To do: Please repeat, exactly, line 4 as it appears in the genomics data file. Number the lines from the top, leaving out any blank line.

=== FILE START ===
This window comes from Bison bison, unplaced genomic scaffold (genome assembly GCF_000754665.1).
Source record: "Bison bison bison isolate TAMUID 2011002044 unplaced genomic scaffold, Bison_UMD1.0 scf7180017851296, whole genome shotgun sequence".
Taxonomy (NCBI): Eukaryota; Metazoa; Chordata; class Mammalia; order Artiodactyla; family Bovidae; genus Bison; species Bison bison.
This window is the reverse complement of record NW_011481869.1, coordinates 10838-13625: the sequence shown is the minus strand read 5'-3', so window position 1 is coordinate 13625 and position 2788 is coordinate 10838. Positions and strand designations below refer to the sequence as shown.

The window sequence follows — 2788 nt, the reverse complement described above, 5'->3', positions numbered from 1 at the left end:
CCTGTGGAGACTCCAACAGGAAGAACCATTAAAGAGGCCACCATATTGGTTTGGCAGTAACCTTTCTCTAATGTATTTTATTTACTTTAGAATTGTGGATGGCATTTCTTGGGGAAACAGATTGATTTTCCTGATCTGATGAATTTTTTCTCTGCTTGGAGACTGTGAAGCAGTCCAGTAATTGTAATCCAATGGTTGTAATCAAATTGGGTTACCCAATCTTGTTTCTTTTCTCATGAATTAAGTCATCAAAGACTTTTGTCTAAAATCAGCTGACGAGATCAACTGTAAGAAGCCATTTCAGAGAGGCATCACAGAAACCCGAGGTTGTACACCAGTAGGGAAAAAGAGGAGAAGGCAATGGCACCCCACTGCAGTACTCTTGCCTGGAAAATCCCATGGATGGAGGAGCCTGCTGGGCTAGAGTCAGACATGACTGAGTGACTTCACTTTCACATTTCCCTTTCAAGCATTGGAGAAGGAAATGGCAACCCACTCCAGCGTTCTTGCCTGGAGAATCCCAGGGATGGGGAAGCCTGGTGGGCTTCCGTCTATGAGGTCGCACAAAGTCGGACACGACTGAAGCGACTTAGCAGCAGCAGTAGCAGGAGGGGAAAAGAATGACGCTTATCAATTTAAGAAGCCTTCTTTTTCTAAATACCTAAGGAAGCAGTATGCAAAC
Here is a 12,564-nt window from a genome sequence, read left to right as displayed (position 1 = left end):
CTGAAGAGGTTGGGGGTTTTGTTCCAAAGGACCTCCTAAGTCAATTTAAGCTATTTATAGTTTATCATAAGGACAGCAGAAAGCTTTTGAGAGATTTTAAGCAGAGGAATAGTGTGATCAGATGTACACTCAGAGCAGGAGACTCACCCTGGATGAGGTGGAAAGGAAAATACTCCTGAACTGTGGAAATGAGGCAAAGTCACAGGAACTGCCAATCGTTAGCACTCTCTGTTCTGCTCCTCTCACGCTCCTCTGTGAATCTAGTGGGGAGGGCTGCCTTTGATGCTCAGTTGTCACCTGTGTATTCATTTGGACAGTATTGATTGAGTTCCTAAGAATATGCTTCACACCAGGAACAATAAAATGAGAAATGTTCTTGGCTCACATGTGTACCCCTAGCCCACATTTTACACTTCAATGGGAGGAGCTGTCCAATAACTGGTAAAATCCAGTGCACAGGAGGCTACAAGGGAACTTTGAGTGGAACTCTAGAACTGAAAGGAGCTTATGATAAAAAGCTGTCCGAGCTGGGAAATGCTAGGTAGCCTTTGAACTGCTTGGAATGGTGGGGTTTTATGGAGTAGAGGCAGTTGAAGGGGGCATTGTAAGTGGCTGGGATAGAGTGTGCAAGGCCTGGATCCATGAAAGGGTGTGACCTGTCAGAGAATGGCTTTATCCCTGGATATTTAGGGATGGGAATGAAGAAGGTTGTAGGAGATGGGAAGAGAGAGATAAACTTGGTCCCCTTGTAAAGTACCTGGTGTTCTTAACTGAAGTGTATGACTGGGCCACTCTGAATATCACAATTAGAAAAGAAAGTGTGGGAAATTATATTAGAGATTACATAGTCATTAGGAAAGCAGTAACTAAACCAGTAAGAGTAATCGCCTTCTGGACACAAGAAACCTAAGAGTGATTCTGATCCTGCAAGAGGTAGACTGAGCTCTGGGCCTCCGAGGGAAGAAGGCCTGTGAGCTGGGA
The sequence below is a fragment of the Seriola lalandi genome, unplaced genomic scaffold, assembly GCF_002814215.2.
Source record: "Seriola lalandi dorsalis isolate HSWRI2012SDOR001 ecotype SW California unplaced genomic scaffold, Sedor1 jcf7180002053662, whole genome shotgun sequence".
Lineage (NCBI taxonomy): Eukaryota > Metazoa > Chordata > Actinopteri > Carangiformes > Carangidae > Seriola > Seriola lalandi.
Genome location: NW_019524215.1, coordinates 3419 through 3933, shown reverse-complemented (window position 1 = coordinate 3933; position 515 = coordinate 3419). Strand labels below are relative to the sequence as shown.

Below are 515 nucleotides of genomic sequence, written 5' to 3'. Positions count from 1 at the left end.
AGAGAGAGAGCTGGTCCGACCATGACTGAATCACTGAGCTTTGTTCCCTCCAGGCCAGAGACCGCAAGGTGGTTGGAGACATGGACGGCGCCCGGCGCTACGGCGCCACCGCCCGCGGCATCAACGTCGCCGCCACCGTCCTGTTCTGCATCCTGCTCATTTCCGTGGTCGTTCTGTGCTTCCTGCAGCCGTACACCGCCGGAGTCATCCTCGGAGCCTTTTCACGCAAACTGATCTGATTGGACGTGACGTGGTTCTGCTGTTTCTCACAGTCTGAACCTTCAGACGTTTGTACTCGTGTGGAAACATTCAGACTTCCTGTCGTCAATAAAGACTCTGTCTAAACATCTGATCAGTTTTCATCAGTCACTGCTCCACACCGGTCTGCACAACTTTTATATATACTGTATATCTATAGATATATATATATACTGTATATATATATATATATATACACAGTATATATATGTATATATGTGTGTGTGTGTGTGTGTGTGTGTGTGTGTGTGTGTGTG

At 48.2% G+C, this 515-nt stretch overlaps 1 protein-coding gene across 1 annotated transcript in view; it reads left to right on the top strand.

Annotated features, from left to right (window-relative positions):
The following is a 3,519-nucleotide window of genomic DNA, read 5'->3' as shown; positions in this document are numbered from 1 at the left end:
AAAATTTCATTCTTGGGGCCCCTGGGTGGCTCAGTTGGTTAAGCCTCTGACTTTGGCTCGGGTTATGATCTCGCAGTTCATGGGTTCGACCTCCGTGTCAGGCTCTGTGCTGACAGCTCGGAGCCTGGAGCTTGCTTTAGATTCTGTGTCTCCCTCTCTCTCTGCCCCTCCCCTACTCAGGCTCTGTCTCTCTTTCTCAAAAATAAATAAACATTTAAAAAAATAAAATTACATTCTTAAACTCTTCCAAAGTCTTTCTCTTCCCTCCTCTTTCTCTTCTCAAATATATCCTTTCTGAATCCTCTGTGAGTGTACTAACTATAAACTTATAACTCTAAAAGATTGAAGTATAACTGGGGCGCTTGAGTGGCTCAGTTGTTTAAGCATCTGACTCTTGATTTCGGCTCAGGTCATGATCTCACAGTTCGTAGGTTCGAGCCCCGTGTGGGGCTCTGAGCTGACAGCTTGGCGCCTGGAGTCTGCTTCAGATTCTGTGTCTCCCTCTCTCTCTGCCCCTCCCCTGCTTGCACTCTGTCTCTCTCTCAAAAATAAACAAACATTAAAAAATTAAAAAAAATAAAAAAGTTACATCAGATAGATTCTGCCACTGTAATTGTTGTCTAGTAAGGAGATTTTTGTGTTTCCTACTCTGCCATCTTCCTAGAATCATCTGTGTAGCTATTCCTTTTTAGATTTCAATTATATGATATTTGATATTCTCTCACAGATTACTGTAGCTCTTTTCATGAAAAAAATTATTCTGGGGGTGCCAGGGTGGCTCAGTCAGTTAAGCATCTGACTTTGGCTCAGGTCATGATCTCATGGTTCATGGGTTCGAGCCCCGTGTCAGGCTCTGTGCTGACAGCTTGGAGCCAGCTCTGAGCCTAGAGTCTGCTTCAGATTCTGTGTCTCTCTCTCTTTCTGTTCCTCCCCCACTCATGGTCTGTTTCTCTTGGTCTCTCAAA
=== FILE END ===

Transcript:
This window is the reverse complement of record NW_011481869.1, coordinates 10838-13625: the sequence shown is the minus strand read 5'-3', so window position 1 is coordinate 13625 and position 2788 is coordinate 10838. Positions and strand designations below refer to the sequence as shown.